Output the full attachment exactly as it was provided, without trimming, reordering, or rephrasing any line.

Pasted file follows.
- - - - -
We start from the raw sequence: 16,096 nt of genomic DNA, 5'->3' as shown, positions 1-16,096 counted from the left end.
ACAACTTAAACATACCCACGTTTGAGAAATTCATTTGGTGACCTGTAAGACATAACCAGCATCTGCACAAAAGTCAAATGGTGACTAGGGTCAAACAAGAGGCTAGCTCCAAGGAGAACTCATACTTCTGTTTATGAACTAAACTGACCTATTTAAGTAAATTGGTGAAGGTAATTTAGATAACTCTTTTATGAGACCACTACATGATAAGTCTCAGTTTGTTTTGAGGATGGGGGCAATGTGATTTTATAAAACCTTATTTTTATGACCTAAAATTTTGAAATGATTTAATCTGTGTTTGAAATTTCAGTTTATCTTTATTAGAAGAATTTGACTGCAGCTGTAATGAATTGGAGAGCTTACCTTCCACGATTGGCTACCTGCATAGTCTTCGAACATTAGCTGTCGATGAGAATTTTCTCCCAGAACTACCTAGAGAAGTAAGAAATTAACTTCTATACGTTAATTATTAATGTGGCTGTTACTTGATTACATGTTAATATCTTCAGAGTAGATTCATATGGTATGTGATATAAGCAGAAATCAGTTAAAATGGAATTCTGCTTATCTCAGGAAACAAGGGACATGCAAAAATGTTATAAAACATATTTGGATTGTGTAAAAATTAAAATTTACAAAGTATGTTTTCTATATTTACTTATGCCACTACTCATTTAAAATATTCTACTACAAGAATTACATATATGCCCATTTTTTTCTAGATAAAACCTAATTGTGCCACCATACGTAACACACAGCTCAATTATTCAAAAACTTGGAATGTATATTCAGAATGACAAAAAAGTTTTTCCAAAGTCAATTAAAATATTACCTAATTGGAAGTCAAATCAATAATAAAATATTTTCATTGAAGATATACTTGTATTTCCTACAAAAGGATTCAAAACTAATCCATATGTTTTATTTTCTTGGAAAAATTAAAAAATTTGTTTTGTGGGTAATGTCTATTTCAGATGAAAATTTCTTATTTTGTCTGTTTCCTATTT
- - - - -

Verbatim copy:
We start from the raw sequence: 16,096 nt of genomic DNA, 5'->3' as shown, positions 1-16,096 counted from the left end.
ACAACTTAAACATACCCACGTTTGAGAAATTCATTTGGTGACCTGTAAGACATAACCAGCATCTGCACAAAAGTCAAATGGTGACTAGGGTCAAACAAGAGGCTAGCTCCAAGGAGAACTCATACTTCTGTTTATGAACTAAACTGACCTATTTAAGTAAATTGGTGAAGGTAATTTAGATAACTCTTTTATGAGACCACTACATGATAAGTCTCAGTTTGTTTTGAGGATGGGGGCAATGTGATTTTATAAAACCTTATTTTTATGACCTAAAATTTTGAAATGATTTAATCTGTGTTTGAAATTTCAGTTTATCTTTATTAGAAGAATTTGACTGCAGCTGTAATGAATTGGAGAGCTTACCTTCCACGATTGGCTACCTGCATAGTCTTCGAACATTAGCTGTCGATGAGAATTTTCTCCCAGAACTACCTAGAGAAGTAAGAAATTAACTTCTATACGTTAATTATTAATGTGGCTGTTACTTGATTACATGTTAATATCTTCAGAGTAGATTCATATGGTATGTGATATAAGCAGAAATCAGTTAAAATGGAATTCTGCTTATCTCAGGAAACAAGGGACATGCAAAAATGTTATAAAACATATTTGGATTGTGTAAAAATTAAAATTTACAAAGTATGTTTTCTATATTTACTTATGCCACTACTCATTTAAAATATTCTACTACAAGAATTACATATATGCCCATTTTTTTCTAGATAAAACCTAATTGTGCCACCATACGTAACACACAGCTCAATTATTCAAAAACTTGGAATGTATATTCAGAATGACAAAAAAGTTTTTCCAAAGTCAATTAAAATATTACCTAATTGGAAGTCAAATCAATAATAAAATATTTTCATTGAAGATATACTTGTATTTCCTACAAAAGGATTCAAAACTAATCCATATGTTTTATTTTCTTGGAAAAATTAAAAAATTTGTTTTGTGGGTAATGTCTATTTCAGATGAAAATTTCTTATTTTGTCTGTTTCCTATTT